Episode 77: A Flight to the East
The Flying Cloud left Darwin that evening, bound for the Torres
Straight. These waters might have been dangerous for surface ships to
navigate at night, but they posed no problem for an airship. Dawn found
them passing north of the Cape York Peninsula. Centuries ago, it had taken
explorers like Van Diemen, Tasman, and Cook weeks to travel this distance.
Now people could cover it in a matter of hours.
What wonders will technology produce next? wondered Everett. He
imagined submersible dreadnoughts, mechanical centurions, radium rays, and
flying cars -- the stuff of radio dramas. But there were times when it
seemed they were caught up in a radio drama themselves. Complete with
Over at the ballast station, Clarice and Emily were reviewing
their figures. The two young women had taken to the calculations readily
enough, but their presence added an element of... unpredictability.. to the
atmosphere in the control car. The blond seemed to alternate between
enthusiasm and suspicion according to some logic only she understood. The
brunette might have been more even-tempered, but she seemed dissatisfied with
the working conditions, and kept one hand on her skirt whenever she descended
a companionway, as if she expected someone to take advantage of the
"Where now, sir?" asked MacKiernan, glancing at Clarice as if he expected
her to explode.
"We'll stop at Port Moresby to resupply."
"You're not going to try to leave us behind!" snapped the blond.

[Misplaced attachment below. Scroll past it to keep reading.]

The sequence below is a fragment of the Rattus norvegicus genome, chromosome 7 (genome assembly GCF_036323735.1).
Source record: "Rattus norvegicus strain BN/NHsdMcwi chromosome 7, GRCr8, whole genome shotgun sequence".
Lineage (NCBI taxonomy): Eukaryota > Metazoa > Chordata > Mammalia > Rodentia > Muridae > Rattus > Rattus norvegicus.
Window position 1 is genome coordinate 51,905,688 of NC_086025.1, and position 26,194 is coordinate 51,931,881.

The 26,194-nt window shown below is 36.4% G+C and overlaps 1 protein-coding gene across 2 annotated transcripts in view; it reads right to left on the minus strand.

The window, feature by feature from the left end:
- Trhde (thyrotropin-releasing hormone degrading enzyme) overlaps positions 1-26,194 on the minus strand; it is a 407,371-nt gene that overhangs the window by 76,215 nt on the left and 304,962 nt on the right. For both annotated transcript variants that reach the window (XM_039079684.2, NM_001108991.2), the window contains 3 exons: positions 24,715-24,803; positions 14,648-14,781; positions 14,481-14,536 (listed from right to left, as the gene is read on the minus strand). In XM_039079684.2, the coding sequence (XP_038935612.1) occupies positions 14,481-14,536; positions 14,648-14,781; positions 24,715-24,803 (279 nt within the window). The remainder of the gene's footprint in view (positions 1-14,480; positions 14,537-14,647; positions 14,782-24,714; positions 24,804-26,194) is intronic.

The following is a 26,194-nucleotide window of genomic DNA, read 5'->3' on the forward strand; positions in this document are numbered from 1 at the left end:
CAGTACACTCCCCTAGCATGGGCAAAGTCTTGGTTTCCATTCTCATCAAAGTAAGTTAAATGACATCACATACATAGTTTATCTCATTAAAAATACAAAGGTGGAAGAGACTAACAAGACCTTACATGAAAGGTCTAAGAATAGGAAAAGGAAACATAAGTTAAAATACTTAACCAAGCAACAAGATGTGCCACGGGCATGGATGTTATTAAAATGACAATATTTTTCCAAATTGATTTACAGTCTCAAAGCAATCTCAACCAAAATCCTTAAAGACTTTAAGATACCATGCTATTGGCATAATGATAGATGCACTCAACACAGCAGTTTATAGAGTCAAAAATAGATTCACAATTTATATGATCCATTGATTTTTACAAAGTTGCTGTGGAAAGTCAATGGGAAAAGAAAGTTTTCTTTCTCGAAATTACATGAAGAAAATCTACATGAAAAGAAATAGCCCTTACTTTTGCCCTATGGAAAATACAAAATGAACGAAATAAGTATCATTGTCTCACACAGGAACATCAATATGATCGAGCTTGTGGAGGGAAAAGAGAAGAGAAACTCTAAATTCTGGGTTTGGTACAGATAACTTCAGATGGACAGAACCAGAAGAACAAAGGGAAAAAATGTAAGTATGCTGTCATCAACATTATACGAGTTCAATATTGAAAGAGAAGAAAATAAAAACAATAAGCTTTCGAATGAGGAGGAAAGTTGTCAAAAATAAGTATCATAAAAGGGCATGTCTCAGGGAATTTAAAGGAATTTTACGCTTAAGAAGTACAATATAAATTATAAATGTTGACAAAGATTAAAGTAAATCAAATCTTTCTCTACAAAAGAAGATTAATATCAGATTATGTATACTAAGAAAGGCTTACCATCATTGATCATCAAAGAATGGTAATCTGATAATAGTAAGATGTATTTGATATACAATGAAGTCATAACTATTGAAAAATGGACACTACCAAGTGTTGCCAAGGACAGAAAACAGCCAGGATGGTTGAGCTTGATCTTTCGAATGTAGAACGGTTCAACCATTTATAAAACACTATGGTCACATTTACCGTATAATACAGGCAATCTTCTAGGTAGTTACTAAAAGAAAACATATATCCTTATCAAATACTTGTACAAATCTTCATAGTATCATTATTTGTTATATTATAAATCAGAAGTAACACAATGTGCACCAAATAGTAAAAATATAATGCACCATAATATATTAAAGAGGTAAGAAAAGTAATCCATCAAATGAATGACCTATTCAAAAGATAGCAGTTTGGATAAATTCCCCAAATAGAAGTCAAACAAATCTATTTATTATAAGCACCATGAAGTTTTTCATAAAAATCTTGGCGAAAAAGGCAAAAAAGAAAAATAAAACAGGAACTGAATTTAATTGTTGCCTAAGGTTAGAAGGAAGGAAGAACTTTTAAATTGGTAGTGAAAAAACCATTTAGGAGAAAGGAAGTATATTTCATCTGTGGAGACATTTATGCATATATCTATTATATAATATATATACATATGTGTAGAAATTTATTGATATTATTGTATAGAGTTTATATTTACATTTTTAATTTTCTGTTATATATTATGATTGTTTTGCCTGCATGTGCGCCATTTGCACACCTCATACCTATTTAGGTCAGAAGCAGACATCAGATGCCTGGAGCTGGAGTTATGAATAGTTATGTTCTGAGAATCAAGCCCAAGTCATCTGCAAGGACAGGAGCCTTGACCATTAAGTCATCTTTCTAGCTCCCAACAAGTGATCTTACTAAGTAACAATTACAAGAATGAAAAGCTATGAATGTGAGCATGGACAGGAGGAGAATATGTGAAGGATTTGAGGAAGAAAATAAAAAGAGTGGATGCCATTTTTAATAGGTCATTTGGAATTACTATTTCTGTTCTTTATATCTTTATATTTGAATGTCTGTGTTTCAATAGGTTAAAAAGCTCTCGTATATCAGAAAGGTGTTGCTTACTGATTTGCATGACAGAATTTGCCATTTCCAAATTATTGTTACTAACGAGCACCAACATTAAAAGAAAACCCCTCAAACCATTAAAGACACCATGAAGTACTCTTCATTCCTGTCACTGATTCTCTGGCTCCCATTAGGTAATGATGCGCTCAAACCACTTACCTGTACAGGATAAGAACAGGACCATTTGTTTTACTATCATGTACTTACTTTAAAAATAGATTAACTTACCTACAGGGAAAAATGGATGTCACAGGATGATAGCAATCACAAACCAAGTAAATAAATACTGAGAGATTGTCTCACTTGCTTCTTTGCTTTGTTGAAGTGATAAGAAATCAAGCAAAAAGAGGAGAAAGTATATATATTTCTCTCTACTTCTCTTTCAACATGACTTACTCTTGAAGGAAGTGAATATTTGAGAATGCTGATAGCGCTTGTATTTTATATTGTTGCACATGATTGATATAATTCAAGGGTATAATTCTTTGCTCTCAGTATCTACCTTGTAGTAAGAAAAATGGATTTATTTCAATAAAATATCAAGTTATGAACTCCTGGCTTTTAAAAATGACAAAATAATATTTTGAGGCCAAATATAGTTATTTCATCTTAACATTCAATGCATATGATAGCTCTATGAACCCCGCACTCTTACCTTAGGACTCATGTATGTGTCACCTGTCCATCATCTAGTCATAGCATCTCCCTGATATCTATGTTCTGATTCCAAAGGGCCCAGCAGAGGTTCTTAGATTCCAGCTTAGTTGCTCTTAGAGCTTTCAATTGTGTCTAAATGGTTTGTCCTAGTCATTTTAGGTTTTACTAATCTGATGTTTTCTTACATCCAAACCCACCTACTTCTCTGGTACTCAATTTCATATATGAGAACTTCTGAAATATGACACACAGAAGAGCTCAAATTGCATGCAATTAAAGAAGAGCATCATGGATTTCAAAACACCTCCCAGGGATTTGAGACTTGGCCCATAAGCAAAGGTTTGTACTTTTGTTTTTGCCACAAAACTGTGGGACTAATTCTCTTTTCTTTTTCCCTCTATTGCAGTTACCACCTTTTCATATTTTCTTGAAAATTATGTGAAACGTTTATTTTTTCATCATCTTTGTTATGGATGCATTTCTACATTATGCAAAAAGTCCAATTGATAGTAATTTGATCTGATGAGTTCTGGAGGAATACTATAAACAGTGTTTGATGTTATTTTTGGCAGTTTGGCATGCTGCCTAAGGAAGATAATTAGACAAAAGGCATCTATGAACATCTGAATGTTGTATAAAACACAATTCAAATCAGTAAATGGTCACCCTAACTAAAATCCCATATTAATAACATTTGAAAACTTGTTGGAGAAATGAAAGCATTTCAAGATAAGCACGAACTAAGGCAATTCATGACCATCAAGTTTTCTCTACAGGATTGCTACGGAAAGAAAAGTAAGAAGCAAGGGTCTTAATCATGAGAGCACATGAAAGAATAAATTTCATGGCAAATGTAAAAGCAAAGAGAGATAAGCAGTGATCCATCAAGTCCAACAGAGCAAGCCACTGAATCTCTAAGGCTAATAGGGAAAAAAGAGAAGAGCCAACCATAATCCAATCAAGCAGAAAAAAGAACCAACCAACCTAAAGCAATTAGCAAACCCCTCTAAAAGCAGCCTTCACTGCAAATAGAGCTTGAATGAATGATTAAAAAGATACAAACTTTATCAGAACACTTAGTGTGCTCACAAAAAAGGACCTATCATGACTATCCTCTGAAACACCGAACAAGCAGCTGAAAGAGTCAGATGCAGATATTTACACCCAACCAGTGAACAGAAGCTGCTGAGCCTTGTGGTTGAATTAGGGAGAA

"I wouldn't dream of it," said Everett, stretching the truth slightly.
Port Moresby, capital of the Commonwealth's possessions in Papua, was a
substantial town on the southern coast of New Guinea -- named by Captain
John Moresby of the HMS Basilisk after his father, Admiral Sir
Fairfax Moresby, one fine morning in 1873. Like Cairns, it was set amidst a
landscape so green it almost hurt the eye, beneath a clear bright tropical
sky. To the north, the Owen Stanley Range rose beneath a wall of distant
clouds. Before it, the ocean was a heart-stopping shade of blue.
The Royal Navy maintained a station here, so Everett was able to call on
Fleet stores to replenish their supplies of fuel and hydrogen -- no airship
captain liked to run low on these things, and they'd be facing a headwind
for the next stage of their flight. Regassing would take time, so he took
advantage of this opportunity to check the port's records. He invited Sarah
to accompany him. The outing might do her good, and the island girl would
be a welcome change from Clarice and Emily.
The girl was silent as they made their way through town, so Everett studied
the people they passed. Many seemed to be Japanese tourists. He noted
several artists and photographers, posing their subjects in front of scenic
vistas such as the harbor fortifications or the Navy docks. Others seemed
to be prospectors bound on expeditions to the north. Everett wondered at
this, and resolved to ask Iwamoto more about his countrymen when he had the
The Marine Board had no record of the Inselmädchen. In particular,
it didn't appear that the vessel had picked up a pilot to negotiate the
Torres Straight. This meant little, for the nationalists might have had
someone on board who was familiar with the passage. They seemed too
well-prepared to overlook such an important detail. There was also no
mention of the ship in the port records or the shipping news. Perhaps no
one had noticed it arrive, or perhaps some money had changed hands in the
Harbormaster's office -- either way, it appeared that the nationalists had
covered their tracks well.
Satisfied they'd done what they could, Everett called at the office of the